Polypropylene Placeholder to the Rescue! Tired of rusting, leaking, corroded pipes and copper theft? Aquatherm’s green, rust-free, highly engineered polypropylene solves these problems in plumbing, HVAC and industrial applications. Aquatherm—Changes What’s Possible! www.aquatherm.com; Charlie Clark, Inside Sales Manager, Charlie.clark@aquatherm.com, 801-805-6657.

Baltimore Aircoil Placeholder Placeholder Company BAC is pleased to release the 2012 Parts & Maintenance Guide. Filled with information about available BAC parts, product spotlights and maintenance reference material, the 2012 Parts & Maintenance Guide is important for every maintenance professional. Contact your local BAC Rep for a copy! www.baltimoreaircoil.com/ boma; 410-799-6200; www.facebook.com/baltimoreaircoilcompany.

BITZER U.S., Inc. Placeholder

BITZER CSW Screw Placeholder Compressors are optimized for lowcondensing temperature applications, making these models ideal when replacing old, inefficient Screw or Recip models in water-cooled chillers or air-cooled systems operating under moderate climate conditions. With marketleading energy efficiency, particularly under part load operation, CSWs provide equivalent EERs to complex oil-less, centrifugal models but at a much more competitive price. Approved for R134a, R22 or R407C. Contact: BITZER U.S., Inc., 4031 Chamblee Road, Oakwood GA 30566; phone: 770-503-9226; e-mail: sales@bitzerus.com, techsupport@bitzerus.com and customerservice@bitzerus.com. July/August May/June 2012  The BOMA Magazine 

BO_0708_2012_SupplierShowcase.indd 35

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SUPPLIER Showcase of products & Services Special Advertising Section

Cleaning Services Group, Inc. Cleaner, healthier environments with Cleaning Services Group: As a national leader in the industry with over 25 years of experience, CSG will provide your business with customized programs to fit your janitorial needs AND help you maintain a cleaner, healthier environment for your customers and employees. More information on Cleaning Services Group, Inc. at www.cleaningservicesgroup.com. Phone: 800-683-6572; Fax: 800-789-5440. Consult with our green cleaning experts for your green cleaning needs. Call us today!

Directory Solutions, Inc. TouchSource, by Directory Solutions is the 25-year leader in electronic and touch screen building directories. Unlimited listings that can be updated in seconds from your office. Wide variety of features and directory styles.Visit www.TouchSource.com or call 800-704-3458.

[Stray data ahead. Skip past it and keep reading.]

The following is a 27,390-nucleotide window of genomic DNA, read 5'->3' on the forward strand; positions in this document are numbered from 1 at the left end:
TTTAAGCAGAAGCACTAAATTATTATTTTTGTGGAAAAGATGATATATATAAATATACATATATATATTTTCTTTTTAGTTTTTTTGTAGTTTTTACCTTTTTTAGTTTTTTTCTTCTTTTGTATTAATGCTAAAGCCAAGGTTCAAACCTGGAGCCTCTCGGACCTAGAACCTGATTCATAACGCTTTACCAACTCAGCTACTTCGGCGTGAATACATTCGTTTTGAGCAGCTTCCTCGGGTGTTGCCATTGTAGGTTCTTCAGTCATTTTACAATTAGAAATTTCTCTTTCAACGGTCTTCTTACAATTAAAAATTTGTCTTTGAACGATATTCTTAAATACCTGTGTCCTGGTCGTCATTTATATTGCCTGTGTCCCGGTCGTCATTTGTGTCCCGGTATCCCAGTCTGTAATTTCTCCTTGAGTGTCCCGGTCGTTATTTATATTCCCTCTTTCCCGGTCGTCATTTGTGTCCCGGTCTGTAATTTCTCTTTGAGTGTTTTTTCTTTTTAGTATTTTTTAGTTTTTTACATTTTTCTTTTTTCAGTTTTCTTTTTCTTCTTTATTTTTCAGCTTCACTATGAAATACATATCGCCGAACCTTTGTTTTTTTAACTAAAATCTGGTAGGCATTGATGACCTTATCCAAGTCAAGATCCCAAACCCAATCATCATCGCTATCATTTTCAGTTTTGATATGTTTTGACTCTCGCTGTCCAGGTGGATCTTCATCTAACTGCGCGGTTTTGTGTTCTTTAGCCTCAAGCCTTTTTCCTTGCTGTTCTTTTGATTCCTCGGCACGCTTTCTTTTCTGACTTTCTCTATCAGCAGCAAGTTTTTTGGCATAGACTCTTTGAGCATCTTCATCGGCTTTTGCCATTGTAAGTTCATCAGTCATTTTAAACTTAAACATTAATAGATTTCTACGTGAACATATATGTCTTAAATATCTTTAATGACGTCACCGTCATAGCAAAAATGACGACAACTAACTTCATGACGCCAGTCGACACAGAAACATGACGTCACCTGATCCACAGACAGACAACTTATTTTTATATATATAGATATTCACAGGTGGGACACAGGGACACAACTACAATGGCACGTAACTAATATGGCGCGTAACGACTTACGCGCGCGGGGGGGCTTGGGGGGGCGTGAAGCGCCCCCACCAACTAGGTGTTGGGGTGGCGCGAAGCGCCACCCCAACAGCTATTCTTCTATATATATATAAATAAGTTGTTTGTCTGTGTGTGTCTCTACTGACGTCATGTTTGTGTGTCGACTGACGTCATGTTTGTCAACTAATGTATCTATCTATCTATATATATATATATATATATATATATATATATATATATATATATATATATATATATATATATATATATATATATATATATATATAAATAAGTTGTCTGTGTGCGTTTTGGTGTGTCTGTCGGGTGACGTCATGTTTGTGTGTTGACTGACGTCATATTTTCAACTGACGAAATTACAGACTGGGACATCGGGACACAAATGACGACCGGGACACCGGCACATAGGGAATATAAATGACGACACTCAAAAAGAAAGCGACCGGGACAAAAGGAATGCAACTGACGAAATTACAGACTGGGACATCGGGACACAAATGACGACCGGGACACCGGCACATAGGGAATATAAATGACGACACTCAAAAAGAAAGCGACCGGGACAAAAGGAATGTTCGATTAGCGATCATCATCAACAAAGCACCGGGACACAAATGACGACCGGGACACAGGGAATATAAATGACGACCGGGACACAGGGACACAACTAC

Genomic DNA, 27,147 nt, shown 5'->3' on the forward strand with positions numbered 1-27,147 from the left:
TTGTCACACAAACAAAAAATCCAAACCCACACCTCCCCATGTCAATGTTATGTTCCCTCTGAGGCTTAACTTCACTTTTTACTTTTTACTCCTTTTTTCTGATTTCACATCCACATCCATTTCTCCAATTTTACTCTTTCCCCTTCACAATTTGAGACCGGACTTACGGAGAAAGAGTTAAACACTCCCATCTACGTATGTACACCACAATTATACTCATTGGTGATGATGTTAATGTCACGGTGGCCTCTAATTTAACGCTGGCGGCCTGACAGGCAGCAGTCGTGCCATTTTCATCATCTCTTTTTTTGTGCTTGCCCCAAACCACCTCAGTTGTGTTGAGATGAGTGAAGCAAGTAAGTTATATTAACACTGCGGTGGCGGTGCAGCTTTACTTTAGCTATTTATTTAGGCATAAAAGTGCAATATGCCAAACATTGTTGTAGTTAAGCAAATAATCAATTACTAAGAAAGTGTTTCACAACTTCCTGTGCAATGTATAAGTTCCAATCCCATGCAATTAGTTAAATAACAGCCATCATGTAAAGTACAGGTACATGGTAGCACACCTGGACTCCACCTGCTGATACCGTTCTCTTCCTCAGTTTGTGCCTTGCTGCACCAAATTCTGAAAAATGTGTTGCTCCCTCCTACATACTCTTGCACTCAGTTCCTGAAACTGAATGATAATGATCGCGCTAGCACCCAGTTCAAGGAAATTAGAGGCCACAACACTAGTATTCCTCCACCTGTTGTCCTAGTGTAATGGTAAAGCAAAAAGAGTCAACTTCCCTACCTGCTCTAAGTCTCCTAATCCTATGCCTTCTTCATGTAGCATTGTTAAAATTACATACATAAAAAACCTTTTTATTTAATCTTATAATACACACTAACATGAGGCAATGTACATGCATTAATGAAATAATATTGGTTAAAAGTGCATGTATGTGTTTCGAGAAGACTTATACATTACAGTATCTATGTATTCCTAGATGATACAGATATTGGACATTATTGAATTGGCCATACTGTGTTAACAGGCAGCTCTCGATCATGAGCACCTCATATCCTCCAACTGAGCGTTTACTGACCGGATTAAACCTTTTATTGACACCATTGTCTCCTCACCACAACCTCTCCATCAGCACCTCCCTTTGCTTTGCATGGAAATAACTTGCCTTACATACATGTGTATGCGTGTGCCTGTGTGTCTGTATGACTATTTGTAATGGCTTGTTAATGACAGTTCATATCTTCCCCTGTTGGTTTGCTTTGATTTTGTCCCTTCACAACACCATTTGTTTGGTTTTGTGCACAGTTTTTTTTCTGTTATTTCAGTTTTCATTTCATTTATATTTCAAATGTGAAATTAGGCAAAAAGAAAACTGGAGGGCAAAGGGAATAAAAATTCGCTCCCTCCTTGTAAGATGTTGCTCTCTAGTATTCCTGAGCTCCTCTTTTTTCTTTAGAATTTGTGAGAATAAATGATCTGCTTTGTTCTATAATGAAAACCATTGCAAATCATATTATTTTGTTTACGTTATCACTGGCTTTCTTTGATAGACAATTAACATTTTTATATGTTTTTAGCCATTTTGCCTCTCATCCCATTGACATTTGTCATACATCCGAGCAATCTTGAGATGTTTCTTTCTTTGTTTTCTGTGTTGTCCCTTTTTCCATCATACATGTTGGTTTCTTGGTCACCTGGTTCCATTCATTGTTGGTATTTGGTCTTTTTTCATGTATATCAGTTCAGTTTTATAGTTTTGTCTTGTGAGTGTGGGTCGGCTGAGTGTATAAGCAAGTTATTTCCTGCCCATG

Garlock Safety Systems GUARD ROOFTOP LADDER ACCESS—STOP FALLS! LadderGuard™ creates an OSHA-compliant egress/ingress control zone for permanently mounted rooftop ladders. Installation is non-penetrating, so you don’t need to worry about damaging the roof. Lightweight, modular components clamp in place and are easy to transport to the site. Design works on parapet walls and flat roofs, and round or flat ladder rails. Set-up only takes a few minutes. Call Garlock Safety Systems at 763-694-2614 or visit us online at www.railguard.net/pages/ladderguard.asp.

Gee Asphalt Systems, Inc. Asphalt Preservation Specialists! • Family Owned and Operated—62+ Yrs. • Recognized and Trusted Nationwide. • Environmentally Sound, EPA Approved GSB-88. • Experienced and highly trained technicians & craftsmen. • Understand the Buildings Industry inside and out. Taking care of your good pavements while they are still good is what Asphalt Preservation is all about. Preserving your good asphalt pavements can save you up to 10 times over what it costs to replace them. Serving clients Nationwide. For more information, contact us at 800-747-8567 or log on to www.geeasphalt.net.

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Continental Control Systems, LLC WattNode AC (kW) power and (kWh) energy meters for LEED certification. Available metering products include BACnet, Modbus, LonWorks and standard PULSE-OUTPUT Watt/ hour WATTNODE transducers for sub-metering AC loads. Current Transformers available in Split Core, Solid Core, Bus Bar, Mini and High Accuracy Designs are all compatible with the WattNode Meters. For more information on energy meters, associated current transformers and accessories, call 1-800-928-8663 (1-800-WattNode) or visit www.wattnode.com.

Eagle Technology, Inc. Proteus CMMS helps building owners and facility managers track and report on the maintenance needs of their buildings and assets. Proteus is easy to use, and offers complete work order management, service requests, mobile capabilities and more.Visit www.eaglecmms.com for your free 90-day demo of Proteus or call 1-800-388-3268 to learn more.